<h2><p style="color:white">The Construction Industry Is Stepping Up Its Decarbonization Game</h2>

Article | Sep, 14 2022
We know that in order to avoid the most significant and devasting impacts of global warming, we must limit the temperature increase to no more than 1.5 degrees Celsius above pre-industrial temperatures. According to the Intergovernmental Panel on Climate Change’s sixth annual report, for a 50% chance that we stay under that the 1.5C threshold, we can only release 460 Gigatons of CO2 (GtCO2) of additional CO2 into our atmosphere.  This is oftentimes referred to as our ‘carbon budget’.  This budget could be depleted in as little as 11 years if we continue at our current annual CO2 emissions rate.  Think about what that means – no more GHG emissions could be emitted across the entire planet after 2033!
The building and construction segment is responsible for nearly 40% of all annual CO2 emissions; 10% coming from emissions related to manufacturing of building materials used in new construction and 27% coming from the operation of existing buildings.  We must drastically reduce the amount of carbon and other greenhouse gases (GHGs) we emit into the atmosphere every year.  This means we must change the way we construct and operate our buildings, adopting the highest possible energy codes, use less fossil fuels to produce building materials, and reduce emissions on jobsites.  And we must start now.
Creating a Culture of Decarbonization
I attended the Advancing Construction Decarbonization conference organized by US Green Building Council,  held in Chicago, IL, and what I learned blew me away.  I was thrilled to see a passion and determination to drive change in the entire construction industry to tackle climate change.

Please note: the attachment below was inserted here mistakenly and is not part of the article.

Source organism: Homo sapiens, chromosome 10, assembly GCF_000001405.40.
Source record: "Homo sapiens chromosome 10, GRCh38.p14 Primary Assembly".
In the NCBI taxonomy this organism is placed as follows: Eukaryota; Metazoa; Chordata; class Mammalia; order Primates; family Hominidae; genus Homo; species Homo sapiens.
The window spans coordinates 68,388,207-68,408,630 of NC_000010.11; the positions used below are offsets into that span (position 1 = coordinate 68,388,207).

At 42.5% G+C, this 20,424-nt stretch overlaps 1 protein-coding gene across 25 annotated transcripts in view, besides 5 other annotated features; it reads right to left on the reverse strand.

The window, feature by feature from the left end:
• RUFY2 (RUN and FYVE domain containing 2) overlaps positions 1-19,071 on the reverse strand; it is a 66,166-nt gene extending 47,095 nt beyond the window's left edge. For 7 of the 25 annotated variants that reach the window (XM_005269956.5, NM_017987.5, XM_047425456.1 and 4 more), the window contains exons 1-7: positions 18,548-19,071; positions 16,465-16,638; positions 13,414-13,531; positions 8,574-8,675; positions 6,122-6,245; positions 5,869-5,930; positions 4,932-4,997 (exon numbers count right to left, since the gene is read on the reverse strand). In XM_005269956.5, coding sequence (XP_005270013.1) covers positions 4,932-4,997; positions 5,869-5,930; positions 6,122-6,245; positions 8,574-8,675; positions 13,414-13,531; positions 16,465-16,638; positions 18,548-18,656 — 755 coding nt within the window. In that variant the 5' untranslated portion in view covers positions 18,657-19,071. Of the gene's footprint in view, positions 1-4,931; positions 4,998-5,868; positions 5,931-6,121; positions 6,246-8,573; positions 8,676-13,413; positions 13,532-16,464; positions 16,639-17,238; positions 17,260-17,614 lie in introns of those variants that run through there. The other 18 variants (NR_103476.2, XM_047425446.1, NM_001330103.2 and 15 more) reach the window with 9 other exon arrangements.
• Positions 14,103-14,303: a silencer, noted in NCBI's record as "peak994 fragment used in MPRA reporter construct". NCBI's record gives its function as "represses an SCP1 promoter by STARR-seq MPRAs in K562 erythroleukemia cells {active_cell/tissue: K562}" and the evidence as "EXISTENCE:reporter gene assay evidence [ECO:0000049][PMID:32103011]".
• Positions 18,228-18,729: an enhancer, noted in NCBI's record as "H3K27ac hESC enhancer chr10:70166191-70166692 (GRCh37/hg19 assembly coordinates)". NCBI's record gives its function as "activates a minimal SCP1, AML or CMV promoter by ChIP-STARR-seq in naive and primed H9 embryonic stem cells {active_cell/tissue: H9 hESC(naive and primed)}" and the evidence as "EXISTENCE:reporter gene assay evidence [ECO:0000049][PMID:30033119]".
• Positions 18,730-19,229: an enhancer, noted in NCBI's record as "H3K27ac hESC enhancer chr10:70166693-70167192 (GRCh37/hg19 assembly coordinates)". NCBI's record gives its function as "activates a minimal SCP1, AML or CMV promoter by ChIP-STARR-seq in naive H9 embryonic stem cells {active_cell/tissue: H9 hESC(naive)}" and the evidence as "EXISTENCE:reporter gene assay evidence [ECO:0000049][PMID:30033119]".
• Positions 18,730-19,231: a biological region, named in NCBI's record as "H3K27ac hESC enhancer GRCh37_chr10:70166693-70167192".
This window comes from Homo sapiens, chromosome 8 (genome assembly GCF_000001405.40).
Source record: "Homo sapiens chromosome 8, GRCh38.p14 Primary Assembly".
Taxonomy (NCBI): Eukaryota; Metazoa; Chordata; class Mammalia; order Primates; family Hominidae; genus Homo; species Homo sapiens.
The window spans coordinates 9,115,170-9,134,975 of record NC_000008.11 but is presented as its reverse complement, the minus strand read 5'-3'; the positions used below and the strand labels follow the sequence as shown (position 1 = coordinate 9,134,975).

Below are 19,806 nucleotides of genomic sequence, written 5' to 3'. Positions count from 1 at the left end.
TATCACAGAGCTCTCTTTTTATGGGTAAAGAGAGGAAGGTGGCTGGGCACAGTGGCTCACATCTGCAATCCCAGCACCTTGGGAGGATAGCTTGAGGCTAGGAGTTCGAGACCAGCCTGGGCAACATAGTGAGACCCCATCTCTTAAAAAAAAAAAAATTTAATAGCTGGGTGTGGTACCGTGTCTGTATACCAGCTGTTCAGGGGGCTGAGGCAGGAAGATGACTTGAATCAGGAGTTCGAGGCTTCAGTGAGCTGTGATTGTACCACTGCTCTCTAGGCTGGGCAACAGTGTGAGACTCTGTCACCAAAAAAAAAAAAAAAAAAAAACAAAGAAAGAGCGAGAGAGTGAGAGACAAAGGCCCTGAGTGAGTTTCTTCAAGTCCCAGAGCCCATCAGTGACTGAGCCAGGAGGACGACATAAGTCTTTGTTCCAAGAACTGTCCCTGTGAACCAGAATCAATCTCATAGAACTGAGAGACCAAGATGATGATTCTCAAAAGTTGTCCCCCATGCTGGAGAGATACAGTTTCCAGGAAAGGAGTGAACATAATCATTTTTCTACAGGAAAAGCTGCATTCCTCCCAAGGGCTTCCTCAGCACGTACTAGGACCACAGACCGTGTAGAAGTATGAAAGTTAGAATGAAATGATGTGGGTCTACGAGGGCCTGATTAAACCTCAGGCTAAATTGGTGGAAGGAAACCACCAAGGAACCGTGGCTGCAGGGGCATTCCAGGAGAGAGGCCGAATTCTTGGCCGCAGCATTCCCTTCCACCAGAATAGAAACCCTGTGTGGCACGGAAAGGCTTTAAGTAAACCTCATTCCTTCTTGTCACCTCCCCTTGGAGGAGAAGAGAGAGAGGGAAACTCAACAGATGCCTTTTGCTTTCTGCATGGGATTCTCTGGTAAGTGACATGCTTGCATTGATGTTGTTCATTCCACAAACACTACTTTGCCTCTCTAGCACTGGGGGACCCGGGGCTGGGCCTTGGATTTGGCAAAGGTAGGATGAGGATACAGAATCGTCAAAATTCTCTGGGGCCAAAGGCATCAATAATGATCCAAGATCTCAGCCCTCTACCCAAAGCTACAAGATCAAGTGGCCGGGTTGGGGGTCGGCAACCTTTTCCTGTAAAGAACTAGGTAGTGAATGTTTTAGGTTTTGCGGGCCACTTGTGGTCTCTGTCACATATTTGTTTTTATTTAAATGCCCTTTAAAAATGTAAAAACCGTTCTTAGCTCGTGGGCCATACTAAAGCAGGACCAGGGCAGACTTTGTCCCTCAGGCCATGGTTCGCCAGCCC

Construction companies like Pepper, DPR, and Ryan came together with architects and manufacturers to share their sustainability strategies - and they are ready to move fast.  They are highly motivated to educate their employees, especially those with ‘boots on the ground’.  These large General Contractor (GC) companies are actively building cultures of sustainability within their teams and across their sub-contractors, because as the insightful saying goes, “culture eats strategy for breakfast”.  I loved seeing the dedication and passion for reducing GHG emissions of the construction job site.  They understand that reducing carbon and other GHG emissions means a safer, healthier work environment for their employees. Most of these companies have already implemented changes to divert >95% of construction waste away from landfills.  They’ve got electric work vehicles on order, eagerly awaiting for the market to catch up with the demand.  Ryan and Pepper are incorporating carbon emissions into their bid documents and, soon, will use for selection of trades and sub-contractors.
Making the “Accountability” Commitment 
I was impressed to learn that there’s a Contractors Commitment initiative created by The Sustainable Construction Leaders and facilitated by BuildingGreen.  Contractors realize they are in a position of influence on product and material selection, how a project gets built, how construction waste is managed, and the impact of construction sites on the surrounding landscape.  This affords them the opportunity and responsibility to drive more sustainable construction practices including reduction of all GHG emissions.  The Contractor’s Commitment provides a framework to identify best practices and set a sustainability benchmark for the construction industry.  Currently, there are 19 signatories who, by signing on, have agreed to apply the program guidelines to at least 30% of their projects and to report annually to the BuildingGreen website.  It’s a huge move that will surely drive the change we need in the construction industry up and down the value chain.  This is a great place to start and I would love to see this initiative more towards quantified alignment with a 1.5C pathway.  In other words, how can the guidelines be further developed to ensure resulting GHG emissions reductions will align with our 2050 goal of zero emissions?